Twelve men and women are called for jury service in the retrial of a man accused of a triple murder after the High Court overturns the original verdict.
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Cast

Series cast summary:
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 Rashid's Father / ... (7 episodes, 2002-2011)
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 Johnnie Donne (6 episodes, 2002)
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 Marcia Thomas (6 episodes, 2002)
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 Jeremy Crawford (6 episodes, 2002)
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 Charles Gore (6 episodes, 2002)
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 Rose Davies (6 episodes, 2002)
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 Ron Maher (6 episodes, 2002)
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 Len Davies (6 episodes, 2002)
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 Peter Segal (6 episodes, 2002)
Sonnell Dadral ...
 Duvinder Singh (6 episodes, 2002)
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 Gerald Lewis QC (6 episodes, 2002)
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 Prison Officer (6 episodes, 2002)
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 Elsie Beamish (6 episodes, 2002)
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 George Cording QC (6 episodes, 2002)
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 Ruby Thomas (6 episodes, 2002)
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 Fiona Crawford (6 episodes, 2002)
Matthew Thomas Davies ...
 Charlie Crawford (6 episodes, 2002)
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 Ally Maher (6 episodes, 2002)
Charlie Hicks ...
 Sam Crawford (6 episodes, 2002)
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 Chris Maher (6 episodes, 2002)
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 Michael Colchester (6 episodes, 2002)
Sarah Louise Young ...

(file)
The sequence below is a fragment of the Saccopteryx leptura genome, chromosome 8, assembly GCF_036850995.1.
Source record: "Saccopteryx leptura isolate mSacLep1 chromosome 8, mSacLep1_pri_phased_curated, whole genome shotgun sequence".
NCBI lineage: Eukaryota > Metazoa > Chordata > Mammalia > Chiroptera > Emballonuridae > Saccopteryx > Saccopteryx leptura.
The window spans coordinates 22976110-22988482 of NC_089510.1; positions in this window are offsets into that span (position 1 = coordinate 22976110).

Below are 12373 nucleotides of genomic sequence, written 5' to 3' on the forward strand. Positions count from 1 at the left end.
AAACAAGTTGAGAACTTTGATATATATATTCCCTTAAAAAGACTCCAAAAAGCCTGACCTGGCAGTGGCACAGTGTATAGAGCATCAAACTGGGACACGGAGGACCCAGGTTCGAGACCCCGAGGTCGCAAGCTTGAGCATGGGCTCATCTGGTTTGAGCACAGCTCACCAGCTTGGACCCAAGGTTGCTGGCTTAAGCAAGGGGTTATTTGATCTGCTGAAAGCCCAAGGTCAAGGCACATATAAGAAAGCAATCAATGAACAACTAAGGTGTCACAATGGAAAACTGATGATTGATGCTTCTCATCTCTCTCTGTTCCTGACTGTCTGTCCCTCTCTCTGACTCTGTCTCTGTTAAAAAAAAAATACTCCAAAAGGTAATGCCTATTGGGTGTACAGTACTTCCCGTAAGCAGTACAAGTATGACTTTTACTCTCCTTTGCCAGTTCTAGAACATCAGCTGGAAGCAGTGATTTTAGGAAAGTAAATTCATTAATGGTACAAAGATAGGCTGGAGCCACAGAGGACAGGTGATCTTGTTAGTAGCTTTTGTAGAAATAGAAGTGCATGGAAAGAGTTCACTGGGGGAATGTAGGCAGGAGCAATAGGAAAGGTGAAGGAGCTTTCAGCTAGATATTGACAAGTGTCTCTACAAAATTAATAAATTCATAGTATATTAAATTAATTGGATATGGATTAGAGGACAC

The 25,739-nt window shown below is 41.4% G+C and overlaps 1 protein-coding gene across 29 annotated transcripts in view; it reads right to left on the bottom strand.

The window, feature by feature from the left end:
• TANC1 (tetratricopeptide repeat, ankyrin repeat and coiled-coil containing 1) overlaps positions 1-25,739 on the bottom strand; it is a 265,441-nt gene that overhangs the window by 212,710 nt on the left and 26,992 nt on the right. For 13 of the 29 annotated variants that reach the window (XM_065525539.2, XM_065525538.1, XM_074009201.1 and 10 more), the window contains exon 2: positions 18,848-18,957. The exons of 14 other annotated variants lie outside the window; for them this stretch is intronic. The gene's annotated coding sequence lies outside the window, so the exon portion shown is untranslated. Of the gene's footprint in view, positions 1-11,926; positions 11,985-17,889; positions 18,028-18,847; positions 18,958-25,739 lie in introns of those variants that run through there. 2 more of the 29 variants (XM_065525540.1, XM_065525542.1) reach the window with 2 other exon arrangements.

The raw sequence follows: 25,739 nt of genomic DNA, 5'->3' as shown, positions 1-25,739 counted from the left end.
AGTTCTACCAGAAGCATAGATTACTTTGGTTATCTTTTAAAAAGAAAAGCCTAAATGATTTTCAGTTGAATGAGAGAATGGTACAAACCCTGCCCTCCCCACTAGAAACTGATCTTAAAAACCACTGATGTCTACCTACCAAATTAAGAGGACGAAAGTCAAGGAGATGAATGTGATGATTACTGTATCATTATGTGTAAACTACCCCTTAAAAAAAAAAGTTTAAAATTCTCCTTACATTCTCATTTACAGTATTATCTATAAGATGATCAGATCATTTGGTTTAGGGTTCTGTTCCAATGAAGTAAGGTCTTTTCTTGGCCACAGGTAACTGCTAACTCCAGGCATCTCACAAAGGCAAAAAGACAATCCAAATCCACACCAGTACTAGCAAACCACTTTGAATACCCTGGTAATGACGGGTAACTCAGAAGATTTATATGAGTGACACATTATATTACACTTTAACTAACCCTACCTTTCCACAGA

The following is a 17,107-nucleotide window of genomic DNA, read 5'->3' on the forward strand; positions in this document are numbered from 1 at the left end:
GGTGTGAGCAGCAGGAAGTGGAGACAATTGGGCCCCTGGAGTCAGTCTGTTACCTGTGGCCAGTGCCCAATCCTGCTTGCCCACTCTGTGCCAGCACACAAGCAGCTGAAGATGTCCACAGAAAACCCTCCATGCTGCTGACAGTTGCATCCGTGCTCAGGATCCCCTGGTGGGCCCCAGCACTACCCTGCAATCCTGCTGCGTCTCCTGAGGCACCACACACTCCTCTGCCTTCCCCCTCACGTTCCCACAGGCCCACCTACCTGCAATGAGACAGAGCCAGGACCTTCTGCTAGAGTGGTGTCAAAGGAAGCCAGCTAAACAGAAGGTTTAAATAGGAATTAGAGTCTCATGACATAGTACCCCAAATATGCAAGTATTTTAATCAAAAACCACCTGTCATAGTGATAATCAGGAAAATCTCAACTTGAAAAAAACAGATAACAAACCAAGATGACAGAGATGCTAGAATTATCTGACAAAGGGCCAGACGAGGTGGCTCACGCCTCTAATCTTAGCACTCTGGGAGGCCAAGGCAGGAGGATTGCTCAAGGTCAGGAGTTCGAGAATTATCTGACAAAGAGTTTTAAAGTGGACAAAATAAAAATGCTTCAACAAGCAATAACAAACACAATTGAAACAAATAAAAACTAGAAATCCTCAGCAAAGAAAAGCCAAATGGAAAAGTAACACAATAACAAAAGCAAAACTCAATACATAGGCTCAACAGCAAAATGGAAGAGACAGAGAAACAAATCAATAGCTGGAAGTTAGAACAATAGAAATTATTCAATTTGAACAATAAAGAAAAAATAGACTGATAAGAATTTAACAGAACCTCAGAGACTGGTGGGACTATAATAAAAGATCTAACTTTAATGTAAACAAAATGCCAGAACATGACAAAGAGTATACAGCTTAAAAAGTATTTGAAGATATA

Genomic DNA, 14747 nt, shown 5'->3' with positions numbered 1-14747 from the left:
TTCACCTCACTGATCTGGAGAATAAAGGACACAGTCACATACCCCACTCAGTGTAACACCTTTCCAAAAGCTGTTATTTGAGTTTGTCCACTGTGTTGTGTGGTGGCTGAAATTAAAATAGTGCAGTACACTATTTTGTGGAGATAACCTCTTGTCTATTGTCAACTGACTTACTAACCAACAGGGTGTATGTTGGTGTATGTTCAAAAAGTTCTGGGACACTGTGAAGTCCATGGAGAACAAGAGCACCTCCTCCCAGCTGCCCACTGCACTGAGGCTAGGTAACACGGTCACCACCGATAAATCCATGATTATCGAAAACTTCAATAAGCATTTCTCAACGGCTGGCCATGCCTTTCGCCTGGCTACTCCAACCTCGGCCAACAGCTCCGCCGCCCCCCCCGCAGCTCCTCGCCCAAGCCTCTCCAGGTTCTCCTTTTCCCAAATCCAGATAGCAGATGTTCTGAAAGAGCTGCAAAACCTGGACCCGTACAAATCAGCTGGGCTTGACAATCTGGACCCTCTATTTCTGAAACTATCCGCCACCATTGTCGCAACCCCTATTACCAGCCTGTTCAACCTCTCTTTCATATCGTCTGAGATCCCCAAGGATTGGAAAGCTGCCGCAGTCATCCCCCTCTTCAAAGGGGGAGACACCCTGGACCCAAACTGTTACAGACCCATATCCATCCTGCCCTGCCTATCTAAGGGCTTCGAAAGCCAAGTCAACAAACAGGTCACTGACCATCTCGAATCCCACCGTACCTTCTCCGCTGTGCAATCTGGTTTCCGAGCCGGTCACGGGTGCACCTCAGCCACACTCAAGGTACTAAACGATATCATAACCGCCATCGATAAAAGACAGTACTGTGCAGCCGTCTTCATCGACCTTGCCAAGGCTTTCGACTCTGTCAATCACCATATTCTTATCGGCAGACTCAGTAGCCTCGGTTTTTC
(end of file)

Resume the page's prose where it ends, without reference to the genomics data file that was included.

Jessica Garland (6 episodes, 2002)
Shaughan Seymour ...
 Judge (6 episodes, 2002)
Antony Zaki ...
 Ranjit Singh (6 episodes, 2002)
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 Eva Prohaska (6 episodes, 2002)
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 Derek Batey (6 episodes, 2002)
Joanne Pearce ...
 Marion Segal (6 episodes, 2002)
William Hoyland ...
 Hector (6 episodes, 2002)
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 Mark Waters (6 episodes, 2002)
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 Usher (6 episodes, 2002)
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 Paul Brierley (5 episodes, 2011)
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 June Brierley (5 episodes, 2011)
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 Alan Lane (5 episodes, 2011)
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 Rashid Jarwar (5 episodes, 2011)
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 Rashid's Mother (5 episodes, 2011)
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 Kristina Bamford (5 episodes, 2011)
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 Katherine Bulmore (5 episodes, 2011)
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 Jeffrey Livingstone (5 episodes, 2011)
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 Lucy Cartwright (5 episodes, 2011)
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 Theresa Vestey / ... (5 episodes, 2011)
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 Emma Watts Q.C. (5 episodes, 2011)
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 Tahir Takana (5 episodes, 2011)
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 John Mallory Q.C. / ... (5 episodes, 2011)